THE YEAR 1806: -Last night, at twelve o'clock, expired a friend, of whom, take him all in all, perhaps I shall never see his like again. As I stood by and saw his last moments, I exclaimed, “ Ilow our blessings brighten as they take their flight !” For now came rushing upon my memory all the good qualities of the deceased, and all the advantages I derived froin his company. Ah! he was a steady friend; to his latesi breath he stood by me, and never ceased to do me good. I have seen many changes in the affections of men; they have been more swallows, the birds of summer : -- but summer and winter, by night and by day, he was a friend indeed. Every time I lay down to rest, he gave me a parting word of advice, in case I should never see him again; and each morning, as I opened my eyes, I saw him by my bed-side, inviting me to accept his renewed aid, to live for God.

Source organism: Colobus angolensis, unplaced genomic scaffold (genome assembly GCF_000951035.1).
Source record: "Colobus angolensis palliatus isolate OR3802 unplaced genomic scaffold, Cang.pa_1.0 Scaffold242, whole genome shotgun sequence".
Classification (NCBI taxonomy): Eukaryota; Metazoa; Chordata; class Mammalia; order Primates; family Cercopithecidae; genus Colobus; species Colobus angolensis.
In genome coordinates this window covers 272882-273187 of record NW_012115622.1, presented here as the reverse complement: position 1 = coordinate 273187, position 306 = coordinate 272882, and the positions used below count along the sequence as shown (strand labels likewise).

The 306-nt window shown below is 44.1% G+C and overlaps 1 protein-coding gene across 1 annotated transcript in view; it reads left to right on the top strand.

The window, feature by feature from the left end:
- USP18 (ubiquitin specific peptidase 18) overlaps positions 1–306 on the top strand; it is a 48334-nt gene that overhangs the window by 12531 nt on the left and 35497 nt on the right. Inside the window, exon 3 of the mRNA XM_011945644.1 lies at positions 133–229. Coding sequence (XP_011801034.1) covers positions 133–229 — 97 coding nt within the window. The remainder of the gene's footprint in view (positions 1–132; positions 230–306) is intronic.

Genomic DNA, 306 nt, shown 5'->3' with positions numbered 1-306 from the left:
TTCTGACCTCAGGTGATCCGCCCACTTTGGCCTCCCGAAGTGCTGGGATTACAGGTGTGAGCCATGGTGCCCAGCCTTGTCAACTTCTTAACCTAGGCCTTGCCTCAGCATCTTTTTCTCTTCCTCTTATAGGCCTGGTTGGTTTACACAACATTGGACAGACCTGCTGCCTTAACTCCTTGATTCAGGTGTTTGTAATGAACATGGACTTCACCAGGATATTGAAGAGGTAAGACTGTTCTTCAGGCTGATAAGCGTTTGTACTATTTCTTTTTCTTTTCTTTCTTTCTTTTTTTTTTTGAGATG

How many pleasures I have enjoyed in his company! To count them, would be to number the grains of sand which bound the ocean; - to com. pass the detail into this paper, Mr. Editor, would be to take up the ocean in the hollow of my hands. Two things, however, I must notice : the first is, That for three-hundred-and-sixty-five days he introduced me, more than once a day, to a closet-audience with the King of Kings; and although I must own to you that, in his Majesty's presence, I was so delighted that I forgot the departure of my iriend, he never upbraided me with it, but seerned betier pleased with me for it all the day. The other tribute of gratitude which I must pay to the memory of my friend is, to own that two-and-fifty times in his lite he proposed to me to spend the day in pleasure, io imitate the life of angels, and begin Heaven without waiting for disinission from earth. And oh
66 How pleas'd and blest'was I
To hear the joyful cry,